Seven Reasons Why People Love Harry Potter

There has been much discussion of late on "Why Harry Potter?" -- why did these books break through, when so many other books haven't? What makes them special? Why does everyone care? I wrote out my theories for child_lit today and cross-post the message here.

1. Relateability. In Book 1, J. K. Rowling is a genius at getting you to sympathize with Harry -- first through showing you the Dursleys, who are so awful that you automatically like anyone they dislike (and you enjoy disliking them); then through his difficult circumstances; then when things start to happen to him -- a story is gathering around him, with owls and letters from no one and giants; he is clearly someone worth following. (I've written more about this here.) Beyond that, in all the early books, Harry is such a decent Everyhero that he is hard not to like; and all the people around him generally fit into the pattern of being either people the reader likes as well (the Weasleys, Dumbledore, Luna) or else people we enjoy disliking (the Dursleys, Hermione before the troll, Malfoy, Snape).

Harry's everyday experiences are also enormously relateable: Even though he's fighting off a Dark Lord who wants to kill him, what he's really thinking about a lot of the time is his friends, and homework, and mean teachers, and girls, and the mean rich kid, and sports practice -- the everyday life of many kids, which readers recognize and connect with. His life is not all excitement; it is not all sad; it is not all funny, and that variance in tone reflects real life as well.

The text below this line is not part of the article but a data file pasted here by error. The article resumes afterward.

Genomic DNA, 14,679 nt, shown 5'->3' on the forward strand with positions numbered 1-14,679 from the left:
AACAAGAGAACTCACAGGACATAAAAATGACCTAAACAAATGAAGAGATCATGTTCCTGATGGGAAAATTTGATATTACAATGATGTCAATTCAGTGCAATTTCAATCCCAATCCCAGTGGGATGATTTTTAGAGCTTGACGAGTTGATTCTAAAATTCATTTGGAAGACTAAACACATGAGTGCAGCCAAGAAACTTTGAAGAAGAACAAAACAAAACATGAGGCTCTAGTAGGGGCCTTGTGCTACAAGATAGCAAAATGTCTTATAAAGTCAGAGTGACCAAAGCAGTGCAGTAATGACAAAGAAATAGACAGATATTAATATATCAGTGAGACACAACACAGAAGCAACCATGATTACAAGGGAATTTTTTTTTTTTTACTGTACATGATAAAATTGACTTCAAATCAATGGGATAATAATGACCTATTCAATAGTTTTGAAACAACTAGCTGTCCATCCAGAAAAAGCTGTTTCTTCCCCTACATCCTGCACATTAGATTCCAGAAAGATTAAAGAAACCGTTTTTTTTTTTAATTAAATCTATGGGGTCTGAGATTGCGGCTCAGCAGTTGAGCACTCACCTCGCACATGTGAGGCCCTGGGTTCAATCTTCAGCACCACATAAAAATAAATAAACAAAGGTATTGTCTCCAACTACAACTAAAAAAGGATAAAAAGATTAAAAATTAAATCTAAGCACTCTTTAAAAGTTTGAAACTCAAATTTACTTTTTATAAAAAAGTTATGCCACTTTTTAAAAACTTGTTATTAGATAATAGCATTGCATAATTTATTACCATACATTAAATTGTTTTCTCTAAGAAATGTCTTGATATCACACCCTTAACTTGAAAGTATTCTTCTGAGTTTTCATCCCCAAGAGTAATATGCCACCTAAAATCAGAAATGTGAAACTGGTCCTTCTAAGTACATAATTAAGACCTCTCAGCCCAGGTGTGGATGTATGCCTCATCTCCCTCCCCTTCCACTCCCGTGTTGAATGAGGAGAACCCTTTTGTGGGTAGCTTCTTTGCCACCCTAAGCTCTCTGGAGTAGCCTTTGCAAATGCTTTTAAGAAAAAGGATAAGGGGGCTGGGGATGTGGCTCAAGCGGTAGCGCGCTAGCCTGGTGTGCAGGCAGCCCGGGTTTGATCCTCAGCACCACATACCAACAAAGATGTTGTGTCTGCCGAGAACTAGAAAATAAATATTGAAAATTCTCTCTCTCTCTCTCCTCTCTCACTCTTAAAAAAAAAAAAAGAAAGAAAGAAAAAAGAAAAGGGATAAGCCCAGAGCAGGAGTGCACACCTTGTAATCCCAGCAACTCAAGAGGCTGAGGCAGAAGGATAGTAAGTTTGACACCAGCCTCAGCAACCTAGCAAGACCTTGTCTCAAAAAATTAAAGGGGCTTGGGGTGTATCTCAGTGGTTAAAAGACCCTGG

And then the overarching arc: Ms. Rowling traces the entire seven-year course of Harry's teenage maturation with a wise and excellent eye for real adolescent emotional development, and for narrative development too; from the simple "Yay School!" atmosphere of Book 1, to the family history of Book 3, to dealing with death in Book 4, to Harry's discovery of seemingly every single adult's feet of clay in Book 5, to his taking control of his destiny in Book 7 . . . Even though the details will be different for we Muggle non-orphans, I think we readers recognize the truth of this process in our own lives -- the unfolding of information as we grow up, and our growing with it.

2. Accessibility. The wizarding world is just like ours, with a magical twist: The staircases might move, or the clock might tell you "You're Late," or the billboards advertise magical broomsticks and cleaners in language very much like that of our Muggle advertisements for boring broomsticks and cleaners. Because it's so recognizable, it is not a hard fantasy world to enter -- much easier to fall into than, say, Tolkien's, as the settings are so comfortably domestic and there isn't another language or unfamiliar creatures to decipher; plus we have the humor and pleasure of recognizing the wizard twists on our Muggle lives ("I think Mum has a second cousin who's an accountant, but we don't talk about him much").

On a different note, there has been much turning-up of noses here about the surface of her prose and whether she is a good writer. To my mind she is very much in the style of C.S. Lewis's writing for children: brilliant -- absolutely brilliant -- at showing-not-telling -- at creating an image in the reader's mind, giving just enough details to make you intrigued and leaving just enough else to the imagination. She does not overexplain, she does not tell you what to feel (beyond the adverbs and dialogue tags, I admit -- but note there were MANY fewer of those in DH); we readers see, experience, and feel everything right along with Harry, which is partly why we come to care about him so much. And *that* is the most important kind of good writing, especially for children; it doesn't matter how beautiful the prose is if you aren't there with the character in the moment.